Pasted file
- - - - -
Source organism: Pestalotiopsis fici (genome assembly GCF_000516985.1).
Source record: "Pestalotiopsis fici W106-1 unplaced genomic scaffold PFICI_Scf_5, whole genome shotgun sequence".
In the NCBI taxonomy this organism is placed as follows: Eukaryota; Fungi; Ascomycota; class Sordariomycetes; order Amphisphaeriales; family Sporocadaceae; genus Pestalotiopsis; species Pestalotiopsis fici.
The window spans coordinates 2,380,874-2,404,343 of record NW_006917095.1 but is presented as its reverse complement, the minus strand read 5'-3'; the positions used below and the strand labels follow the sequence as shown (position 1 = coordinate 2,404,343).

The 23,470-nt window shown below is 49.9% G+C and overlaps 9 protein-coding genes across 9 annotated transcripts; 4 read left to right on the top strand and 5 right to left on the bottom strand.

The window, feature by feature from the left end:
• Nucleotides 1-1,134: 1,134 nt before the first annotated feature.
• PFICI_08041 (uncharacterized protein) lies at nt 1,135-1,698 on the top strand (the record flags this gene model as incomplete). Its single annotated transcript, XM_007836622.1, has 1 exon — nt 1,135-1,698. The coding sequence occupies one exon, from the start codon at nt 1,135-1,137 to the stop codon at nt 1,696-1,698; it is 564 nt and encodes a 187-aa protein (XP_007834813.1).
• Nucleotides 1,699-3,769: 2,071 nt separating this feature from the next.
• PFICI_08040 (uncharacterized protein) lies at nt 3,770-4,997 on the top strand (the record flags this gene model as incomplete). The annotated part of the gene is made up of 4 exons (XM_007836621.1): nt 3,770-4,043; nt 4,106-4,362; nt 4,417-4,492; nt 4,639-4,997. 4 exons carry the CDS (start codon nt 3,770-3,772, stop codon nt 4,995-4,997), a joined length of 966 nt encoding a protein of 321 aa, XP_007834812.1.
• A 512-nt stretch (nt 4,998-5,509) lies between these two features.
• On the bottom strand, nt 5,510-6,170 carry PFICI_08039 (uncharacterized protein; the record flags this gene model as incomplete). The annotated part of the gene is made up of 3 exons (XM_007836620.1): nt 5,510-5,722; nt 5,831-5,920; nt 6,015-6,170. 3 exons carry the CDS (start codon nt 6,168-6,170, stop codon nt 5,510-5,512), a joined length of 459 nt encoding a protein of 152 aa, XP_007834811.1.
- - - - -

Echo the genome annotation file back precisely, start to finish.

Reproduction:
Source organism: Pestalotiopsis fici (genome assembly GCF_000516985.1).
Source record: "Pestalotiopsis fici W106-1 unplaced genomic scaffold PFICI_Scf_5, whole genome shotgun sequence".
In the NCBI taxonomy this organism is placed as follows: Eukaryota; Fungi; Ascomycota; class Sordariomycetes; order Amphisphaeriales; family Sporocadaceae; genus Pestalotiopsis; species Pestalotiopsis fici.
The window spans coordinates 2,380,874-2,404,343 of record NW_006917095.1 but is presented as its reverse complement, the minus strand read 5'-3'; the positions used below and the strand labels follow the sequence as shown (position 1 = coordinate 2,404,343).

The 23,470-nt window shown below is 49.9% G+C and overlaps 9 protein-coding genes across 9 annotated transcripts; 4 read left to right on the top strand and 5 right to left on the bottom strand.

The window, feature by feature from the left end:
• Nucleotides 1-1,134: 1,134 nt before the first annotated feature.
• PFICI_08041 (uncharacterized protein) lies at nt 1,135-1,698 on the top strand (the record flags this gene model as incomplete). Its single annotated transcript, XM_007836622.1, has 1 exon — nt 1,135-1,698. The coding sequence occupies one exon, from the start codon at nt 1,135-1,137 to the stop codon at nt 1,696-1,698; it is 564 nt and encodes a 187-aa protein (XP_007834813.1).
• Nucleotides 1,699-3,769: 2,071 nt separating this feature from the next.
• PFICI_08040 (uncharacterized protein) lies at nt 3,770-4,997 on the top strand (the record flags this gene model as incomplete). The annotated part of the gene is made up of 4 exons (XM_007836621.1): nt 3,770-4,043; nt 4,106-4,362; nt 4,417-4,492; nt 4,639-4,997. 4 exons carry the CDS (start codon nt 3,770-3,772, stop codon nt 4,995-4,997), a joined length of 966 nt encoding a protein of 321 aa, XP_007834812.1.
• A 512-nt stretch (nt 4,998-5,509) lies between these two features.
• On the bottom strand, nt 5,510-6,170 carry PFICI_08039 (uncharacterized protein; the record flags this gene model as incomplete). The annotated part of the gene is made up of 3 exons (XM_007836620.1): nt 5,510-5,722; nt 5,831-5,920; nt 6,015-6,170. 3 exons carry the CDS (start codon nt 6,168-6,170, stop codon nt 5,510-5,512), a joined length of 459 nt encoding a protein of 152 aa, XP_007834811.1.